Approximately half of the world’s population – 3.2 billion people – is at risk of malaria. An estimated 283 million people are infected every year, the disease causes debilitating cycles of pain, fever, coma and even death. According to the World Health Organization, nearly 584 million people died from malaria every year, most of them young children (under 5 years old) in impoverished sub-Saharan Africa.

Established in 1997, the Harvard Malaria Initiative (HMI) is a research and training effort led by world-renowned tropical disease expert Professor Dyann Wirth. Together with collaborators from around the globe, researchers at the Harvard T.H. Chan School of Public Health employ sophisticated laboratory approaches to understand the underlying causes of drug resistance, identify and screen potential new drugs and drug targets, rapidly translate new findings into practical treatments, and train researchers and global public health professionals from the U.S. and malaria endemic regions. In 2012, HMI’s activities were reorganized under the auspices of the university-wide Defeating Malaria: From the Genes to the Globe initiative.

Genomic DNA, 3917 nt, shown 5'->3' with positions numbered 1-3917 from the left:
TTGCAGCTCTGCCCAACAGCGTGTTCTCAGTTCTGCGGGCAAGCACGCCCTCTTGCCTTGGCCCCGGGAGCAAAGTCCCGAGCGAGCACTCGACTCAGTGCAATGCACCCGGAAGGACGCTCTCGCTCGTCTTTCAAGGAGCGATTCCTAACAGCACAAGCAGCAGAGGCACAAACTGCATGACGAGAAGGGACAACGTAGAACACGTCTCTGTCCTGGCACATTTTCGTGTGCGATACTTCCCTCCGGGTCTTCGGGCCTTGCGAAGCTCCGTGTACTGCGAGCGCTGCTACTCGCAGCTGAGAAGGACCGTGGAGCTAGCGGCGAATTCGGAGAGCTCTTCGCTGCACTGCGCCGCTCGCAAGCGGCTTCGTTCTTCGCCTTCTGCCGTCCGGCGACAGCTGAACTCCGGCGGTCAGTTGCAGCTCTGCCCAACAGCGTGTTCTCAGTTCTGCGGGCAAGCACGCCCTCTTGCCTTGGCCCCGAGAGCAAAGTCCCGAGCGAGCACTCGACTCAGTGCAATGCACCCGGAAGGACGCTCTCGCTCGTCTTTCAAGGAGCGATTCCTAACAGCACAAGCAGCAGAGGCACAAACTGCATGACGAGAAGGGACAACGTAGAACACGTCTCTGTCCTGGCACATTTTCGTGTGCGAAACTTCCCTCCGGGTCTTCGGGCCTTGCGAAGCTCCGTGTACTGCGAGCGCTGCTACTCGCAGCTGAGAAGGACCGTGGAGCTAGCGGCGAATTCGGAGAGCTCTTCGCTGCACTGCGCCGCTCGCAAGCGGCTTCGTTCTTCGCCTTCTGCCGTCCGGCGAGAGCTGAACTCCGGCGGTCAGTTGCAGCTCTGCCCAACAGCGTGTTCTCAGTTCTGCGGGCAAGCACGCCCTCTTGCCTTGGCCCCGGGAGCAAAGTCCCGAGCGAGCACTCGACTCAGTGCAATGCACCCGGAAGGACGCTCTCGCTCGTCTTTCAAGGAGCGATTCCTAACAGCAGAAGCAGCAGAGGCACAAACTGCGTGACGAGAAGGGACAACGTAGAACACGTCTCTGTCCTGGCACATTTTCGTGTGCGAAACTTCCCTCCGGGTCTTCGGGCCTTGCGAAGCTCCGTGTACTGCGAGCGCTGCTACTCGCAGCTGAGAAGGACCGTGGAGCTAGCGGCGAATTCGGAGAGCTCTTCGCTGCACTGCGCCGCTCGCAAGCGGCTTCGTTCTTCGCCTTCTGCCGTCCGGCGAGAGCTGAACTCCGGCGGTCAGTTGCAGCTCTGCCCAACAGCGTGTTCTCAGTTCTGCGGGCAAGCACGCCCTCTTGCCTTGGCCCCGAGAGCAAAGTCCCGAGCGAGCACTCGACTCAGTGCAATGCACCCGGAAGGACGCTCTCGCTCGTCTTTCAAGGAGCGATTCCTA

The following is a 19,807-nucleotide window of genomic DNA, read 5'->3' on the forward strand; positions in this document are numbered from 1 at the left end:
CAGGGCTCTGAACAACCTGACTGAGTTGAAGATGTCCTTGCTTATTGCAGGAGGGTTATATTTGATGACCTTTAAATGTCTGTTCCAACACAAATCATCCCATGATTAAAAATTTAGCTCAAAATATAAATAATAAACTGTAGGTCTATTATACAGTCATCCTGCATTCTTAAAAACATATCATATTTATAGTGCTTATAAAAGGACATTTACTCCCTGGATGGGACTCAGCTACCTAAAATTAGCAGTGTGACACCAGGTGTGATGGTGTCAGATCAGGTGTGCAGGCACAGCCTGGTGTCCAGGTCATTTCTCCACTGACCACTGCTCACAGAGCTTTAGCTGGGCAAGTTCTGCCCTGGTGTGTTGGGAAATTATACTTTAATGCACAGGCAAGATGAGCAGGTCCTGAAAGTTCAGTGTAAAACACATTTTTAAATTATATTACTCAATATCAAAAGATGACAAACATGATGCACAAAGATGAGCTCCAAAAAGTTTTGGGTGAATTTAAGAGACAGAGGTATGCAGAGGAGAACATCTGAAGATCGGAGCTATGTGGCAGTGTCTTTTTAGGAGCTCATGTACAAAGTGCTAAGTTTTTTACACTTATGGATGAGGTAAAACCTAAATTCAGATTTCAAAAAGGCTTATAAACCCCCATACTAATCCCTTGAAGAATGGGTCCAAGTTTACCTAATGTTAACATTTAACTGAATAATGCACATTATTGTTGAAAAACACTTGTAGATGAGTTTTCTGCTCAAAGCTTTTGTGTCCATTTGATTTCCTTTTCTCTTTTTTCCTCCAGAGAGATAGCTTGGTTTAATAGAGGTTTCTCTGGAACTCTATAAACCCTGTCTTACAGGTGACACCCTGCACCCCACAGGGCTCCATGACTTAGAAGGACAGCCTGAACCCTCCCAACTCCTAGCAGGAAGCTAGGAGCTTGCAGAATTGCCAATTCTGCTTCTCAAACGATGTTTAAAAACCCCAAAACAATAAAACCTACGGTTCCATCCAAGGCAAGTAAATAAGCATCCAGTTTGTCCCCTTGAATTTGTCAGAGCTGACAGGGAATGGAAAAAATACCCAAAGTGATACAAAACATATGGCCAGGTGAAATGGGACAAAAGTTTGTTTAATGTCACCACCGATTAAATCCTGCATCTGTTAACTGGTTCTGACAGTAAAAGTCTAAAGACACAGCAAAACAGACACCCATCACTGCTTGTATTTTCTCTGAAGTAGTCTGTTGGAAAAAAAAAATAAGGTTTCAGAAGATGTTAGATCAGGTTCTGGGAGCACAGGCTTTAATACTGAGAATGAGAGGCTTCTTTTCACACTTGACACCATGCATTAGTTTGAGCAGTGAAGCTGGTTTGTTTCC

For more information about Harvard University’s Defeating Malaria: From the Genes to the Globe initiative, please visit defeatingmalaria.harvard.edu.